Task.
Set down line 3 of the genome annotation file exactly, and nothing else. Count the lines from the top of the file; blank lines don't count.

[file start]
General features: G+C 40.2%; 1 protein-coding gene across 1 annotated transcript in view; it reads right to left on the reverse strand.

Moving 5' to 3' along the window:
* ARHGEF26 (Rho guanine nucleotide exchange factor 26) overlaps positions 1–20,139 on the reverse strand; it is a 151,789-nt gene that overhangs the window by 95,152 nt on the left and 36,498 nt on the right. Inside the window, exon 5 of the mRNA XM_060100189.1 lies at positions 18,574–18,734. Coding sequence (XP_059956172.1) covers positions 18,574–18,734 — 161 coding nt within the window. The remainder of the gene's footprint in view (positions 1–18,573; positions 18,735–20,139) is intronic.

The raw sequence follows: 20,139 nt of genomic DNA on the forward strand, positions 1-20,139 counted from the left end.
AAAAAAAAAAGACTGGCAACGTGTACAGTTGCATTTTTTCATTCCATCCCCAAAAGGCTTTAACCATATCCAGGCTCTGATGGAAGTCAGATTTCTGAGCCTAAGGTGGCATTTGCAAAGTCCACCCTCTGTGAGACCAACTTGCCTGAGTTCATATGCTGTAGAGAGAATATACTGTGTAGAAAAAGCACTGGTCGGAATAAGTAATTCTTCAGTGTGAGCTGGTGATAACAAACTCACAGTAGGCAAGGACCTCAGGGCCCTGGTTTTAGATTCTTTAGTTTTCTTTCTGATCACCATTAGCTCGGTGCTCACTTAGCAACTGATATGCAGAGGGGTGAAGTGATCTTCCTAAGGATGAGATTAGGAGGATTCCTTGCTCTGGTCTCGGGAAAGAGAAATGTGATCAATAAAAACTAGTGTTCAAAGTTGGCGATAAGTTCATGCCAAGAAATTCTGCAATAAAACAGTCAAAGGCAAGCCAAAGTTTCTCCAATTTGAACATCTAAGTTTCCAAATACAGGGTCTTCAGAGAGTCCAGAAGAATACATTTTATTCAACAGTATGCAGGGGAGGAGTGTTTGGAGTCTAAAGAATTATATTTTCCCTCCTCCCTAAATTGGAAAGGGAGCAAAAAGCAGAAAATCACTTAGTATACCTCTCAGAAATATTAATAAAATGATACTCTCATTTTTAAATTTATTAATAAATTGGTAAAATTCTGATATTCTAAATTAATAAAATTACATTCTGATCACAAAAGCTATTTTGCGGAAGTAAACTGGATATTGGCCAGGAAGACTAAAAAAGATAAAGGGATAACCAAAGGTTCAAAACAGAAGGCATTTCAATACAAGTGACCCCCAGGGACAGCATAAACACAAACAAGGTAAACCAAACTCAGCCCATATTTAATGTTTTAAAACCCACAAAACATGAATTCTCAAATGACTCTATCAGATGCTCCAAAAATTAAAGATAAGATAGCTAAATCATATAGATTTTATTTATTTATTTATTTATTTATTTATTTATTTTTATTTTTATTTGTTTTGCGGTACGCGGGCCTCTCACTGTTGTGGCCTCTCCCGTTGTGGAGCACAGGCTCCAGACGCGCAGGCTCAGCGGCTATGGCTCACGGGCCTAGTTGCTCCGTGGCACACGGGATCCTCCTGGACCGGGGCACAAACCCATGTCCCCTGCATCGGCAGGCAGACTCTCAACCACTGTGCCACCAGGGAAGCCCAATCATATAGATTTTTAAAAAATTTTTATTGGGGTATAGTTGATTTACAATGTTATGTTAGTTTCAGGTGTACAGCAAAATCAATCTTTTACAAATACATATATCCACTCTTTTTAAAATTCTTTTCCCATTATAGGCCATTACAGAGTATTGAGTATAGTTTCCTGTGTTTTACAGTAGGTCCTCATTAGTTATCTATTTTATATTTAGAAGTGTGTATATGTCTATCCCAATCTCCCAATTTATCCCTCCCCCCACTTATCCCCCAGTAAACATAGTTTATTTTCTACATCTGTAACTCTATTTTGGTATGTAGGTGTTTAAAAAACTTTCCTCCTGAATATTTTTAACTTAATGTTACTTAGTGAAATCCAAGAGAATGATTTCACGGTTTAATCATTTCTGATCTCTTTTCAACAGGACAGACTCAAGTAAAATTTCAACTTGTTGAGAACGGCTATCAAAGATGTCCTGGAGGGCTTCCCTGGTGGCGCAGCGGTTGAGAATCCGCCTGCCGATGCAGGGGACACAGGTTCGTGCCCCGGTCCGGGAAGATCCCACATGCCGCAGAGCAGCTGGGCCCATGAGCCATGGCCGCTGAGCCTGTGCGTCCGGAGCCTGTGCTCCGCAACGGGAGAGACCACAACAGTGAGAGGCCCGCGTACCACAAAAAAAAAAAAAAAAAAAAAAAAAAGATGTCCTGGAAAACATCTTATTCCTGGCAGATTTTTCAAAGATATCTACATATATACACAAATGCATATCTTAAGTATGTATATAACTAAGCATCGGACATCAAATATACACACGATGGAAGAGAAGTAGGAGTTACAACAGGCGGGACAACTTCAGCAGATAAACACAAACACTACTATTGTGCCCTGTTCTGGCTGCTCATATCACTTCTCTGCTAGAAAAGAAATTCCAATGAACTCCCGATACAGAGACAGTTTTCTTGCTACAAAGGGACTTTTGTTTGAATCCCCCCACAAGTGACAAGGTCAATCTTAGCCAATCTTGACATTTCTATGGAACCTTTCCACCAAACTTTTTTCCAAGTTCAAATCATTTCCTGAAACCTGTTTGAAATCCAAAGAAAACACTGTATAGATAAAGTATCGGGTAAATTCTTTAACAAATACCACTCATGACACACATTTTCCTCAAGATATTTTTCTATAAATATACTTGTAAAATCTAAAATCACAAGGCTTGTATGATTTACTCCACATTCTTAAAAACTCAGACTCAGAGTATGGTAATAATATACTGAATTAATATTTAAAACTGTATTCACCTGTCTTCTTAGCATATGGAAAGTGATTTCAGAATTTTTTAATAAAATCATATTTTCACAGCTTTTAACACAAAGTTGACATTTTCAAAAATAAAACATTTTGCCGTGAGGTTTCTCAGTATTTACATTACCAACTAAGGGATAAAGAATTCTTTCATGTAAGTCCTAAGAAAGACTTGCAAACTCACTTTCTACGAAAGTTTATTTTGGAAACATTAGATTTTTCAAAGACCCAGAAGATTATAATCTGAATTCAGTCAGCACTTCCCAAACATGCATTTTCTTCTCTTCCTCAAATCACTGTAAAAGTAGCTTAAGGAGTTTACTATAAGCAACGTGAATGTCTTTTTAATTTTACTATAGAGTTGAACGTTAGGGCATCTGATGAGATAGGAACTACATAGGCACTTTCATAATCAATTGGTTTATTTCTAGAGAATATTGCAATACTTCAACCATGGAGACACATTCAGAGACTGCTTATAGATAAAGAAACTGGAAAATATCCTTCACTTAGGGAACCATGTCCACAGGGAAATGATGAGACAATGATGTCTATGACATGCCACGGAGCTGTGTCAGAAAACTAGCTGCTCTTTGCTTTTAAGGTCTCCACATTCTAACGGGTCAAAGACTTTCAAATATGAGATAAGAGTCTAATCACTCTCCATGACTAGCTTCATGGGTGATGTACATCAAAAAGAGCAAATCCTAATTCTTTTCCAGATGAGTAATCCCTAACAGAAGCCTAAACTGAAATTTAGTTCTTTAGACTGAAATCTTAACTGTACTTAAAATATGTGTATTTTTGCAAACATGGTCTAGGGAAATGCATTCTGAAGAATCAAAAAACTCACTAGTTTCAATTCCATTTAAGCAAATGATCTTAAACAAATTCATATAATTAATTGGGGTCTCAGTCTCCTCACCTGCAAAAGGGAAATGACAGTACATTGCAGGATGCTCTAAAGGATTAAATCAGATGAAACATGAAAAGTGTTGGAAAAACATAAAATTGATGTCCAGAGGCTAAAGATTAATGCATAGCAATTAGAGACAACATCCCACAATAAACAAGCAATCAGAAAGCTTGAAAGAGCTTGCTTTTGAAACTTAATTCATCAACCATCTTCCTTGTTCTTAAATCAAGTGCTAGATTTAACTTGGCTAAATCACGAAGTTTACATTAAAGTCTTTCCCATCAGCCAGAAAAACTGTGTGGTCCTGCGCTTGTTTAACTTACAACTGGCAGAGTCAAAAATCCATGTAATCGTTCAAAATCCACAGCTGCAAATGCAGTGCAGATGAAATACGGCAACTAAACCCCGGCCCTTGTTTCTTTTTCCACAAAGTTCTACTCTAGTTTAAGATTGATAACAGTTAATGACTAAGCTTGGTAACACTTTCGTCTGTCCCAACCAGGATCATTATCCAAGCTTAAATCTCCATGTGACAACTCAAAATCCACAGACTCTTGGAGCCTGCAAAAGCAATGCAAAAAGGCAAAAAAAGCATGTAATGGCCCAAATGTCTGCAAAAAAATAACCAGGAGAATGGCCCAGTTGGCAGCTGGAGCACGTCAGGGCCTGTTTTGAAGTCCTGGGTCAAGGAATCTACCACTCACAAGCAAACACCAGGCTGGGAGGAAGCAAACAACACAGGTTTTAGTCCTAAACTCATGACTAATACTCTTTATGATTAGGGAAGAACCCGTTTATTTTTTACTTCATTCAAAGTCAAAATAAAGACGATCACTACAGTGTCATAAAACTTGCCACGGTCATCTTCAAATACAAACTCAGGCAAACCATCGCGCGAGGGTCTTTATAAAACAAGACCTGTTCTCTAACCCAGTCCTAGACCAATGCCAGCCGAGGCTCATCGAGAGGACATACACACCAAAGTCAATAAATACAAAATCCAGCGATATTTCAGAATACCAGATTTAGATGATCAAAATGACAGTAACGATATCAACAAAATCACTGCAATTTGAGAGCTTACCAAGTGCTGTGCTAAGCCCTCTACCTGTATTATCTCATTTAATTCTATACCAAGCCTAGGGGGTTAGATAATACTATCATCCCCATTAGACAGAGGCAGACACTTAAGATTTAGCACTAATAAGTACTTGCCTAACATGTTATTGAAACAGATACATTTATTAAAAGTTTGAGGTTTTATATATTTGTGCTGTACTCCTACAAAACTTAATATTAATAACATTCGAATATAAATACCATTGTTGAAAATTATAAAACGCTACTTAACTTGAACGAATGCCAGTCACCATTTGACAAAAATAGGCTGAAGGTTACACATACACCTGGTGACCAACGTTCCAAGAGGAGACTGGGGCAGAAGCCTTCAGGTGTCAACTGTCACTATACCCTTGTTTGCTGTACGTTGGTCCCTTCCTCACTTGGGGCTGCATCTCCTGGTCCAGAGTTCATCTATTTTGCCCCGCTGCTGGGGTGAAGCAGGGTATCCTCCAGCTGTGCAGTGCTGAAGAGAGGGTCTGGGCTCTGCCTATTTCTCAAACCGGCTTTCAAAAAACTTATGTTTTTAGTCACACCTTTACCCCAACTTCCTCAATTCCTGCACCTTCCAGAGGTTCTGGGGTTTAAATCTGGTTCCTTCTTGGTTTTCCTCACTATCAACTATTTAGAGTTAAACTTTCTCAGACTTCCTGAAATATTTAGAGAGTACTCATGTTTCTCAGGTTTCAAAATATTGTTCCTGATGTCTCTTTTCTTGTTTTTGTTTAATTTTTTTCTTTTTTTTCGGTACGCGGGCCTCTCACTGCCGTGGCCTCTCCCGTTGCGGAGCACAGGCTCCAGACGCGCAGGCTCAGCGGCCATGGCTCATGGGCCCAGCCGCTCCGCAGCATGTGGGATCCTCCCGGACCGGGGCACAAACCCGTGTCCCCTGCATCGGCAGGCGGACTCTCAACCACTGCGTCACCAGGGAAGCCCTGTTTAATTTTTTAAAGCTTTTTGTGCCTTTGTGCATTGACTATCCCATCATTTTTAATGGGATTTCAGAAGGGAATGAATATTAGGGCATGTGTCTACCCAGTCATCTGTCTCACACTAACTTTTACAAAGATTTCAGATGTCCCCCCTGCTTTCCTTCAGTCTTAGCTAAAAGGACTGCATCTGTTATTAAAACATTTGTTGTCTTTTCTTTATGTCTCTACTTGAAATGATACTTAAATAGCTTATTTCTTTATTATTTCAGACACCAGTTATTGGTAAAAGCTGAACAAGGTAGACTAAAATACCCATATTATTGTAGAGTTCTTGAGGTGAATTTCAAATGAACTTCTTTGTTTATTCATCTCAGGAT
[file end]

* ARHGEF26 (Rho guanine nucleotide exchange factor 26) overlaps positions 1–20,139 on the reverse strand; it is a 151,789-nt gene that overhangs the window by 95,152 nt on the left and 36,498 nt on the right. Inside the window, exon 5 of the mRNA XM_060100189.1 lies at positions 18,574–18,734. Coding sequence (XP_059956172.1) covers positions 18,574–18,734 — 161 coding nt within the window. The remainder of the gene's footprint in view (positions 1–18,573; positions 18,735–20,139) is intronic.